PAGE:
Law is the system of rules created and enforced by a government, which citizens must obey. It includes a wide range of activities, from punishing people who break the law to ensuring that people’s rights are respected. For example, a law might prohibit murder because it is against the community’s conscience. A person who breaks the law may be punished, for example by getting fined or put in jail.
A legal system oriented to rights treats the individual as its primary unit of concern (Lyons 1970; Sumner 1987: 27-29). Rights are first-order norms that determine what right-holders ought or can do. Second-order norms – privileges and powers – determine whether right-holders can change or impose the relevant standards on others.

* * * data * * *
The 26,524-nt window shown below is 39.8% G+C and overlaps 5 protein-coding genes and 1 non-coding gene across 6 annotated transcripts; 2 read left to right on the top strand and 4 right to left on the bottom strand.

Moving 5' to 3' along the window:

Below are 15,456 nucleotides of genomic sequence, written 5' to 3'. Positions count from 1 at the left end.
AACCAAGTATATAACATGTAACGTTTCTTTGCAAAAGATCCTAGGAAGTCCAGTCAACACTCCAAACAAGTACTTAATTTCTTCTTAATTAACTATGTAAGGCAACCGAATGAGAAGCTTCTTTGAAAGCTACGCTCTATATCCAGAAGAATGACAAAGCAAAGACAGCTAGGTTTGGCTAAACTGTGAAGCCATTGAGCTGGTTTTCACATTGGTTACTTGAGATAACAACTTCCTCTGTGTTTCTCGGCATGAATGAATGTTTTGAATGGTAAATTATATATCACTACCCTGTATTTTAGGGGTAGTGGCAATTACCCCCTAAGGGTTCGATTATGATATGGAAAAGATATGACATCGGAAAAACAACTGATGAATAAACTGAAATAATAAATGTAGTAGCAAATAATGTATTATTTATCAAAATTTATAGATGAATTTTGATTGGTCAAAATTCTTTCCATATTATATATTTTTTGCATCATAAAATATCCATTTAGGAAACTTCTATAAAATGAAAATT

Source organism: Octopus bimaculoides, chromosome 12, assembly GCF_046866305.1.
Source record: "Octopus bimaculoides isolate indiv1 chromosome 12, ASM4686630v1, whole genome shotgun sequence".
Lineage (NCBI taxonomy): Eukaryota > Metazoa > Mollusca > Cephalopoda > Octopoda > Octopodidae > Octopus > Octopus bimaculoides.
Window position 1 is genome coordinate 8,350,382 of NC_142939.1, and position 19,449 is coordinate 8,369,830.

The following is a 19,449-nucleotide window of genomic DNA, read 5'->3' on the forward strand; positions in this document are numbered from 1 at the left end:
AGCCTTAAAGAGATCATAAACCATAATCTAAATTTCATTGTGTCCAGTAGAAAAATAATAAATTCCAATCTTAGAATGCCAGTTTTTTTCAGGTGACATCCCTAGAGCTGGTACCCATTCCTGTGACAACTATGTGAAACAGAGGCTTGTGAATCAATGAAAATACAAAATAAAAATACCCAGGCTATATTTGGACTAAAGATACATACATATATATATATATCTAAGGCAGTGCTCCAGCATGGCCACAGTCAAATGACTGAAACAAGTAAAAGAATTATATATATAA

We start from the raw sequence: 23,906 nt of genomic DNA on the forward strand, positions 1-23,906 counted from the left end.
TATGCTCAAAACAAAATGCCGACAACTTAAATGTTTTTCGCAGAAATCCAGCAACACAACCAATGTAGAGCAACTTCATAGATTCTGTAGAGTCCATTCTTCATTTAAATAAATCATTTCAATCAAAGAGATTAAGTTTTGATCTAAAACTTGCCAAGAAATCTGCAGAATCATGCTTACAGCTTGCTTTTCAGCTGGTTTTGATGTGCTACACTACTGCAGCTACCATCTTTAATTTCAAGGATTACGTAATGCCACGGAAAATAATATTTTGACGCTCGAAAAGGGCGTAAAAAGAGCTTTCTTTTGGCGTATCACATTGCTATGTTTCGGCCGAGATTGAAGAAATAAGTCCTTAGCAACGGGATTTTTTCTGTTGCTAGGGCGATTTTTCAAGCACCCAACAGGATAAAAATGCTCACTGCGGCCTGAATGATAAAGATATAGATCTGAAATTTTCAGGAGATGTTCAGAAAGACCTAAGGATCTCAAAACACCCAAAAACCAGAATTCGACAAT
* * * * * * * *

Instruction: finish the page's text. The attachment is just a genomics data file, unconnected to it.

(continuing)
In the broad sense, law also includes the body of laws that govern a community and the way in which those laws are administered (see legal systems). A person who studies law is called a lawyer or a jurist.
A legal action brought against someone who has broken a rule is a lawsuit. The participants in a lawsuit are known as litigants. A lawsuit starts when a plaintiff files a complaint against a defendant. The judge who hears the case is the trial court judge. The defendants and plaintiffs are represented by lawyers, whose job is to present evidence in the case to prove that their side of the story is correct. The trial court judge may ask the jury to decide the case in a process called a voir dire.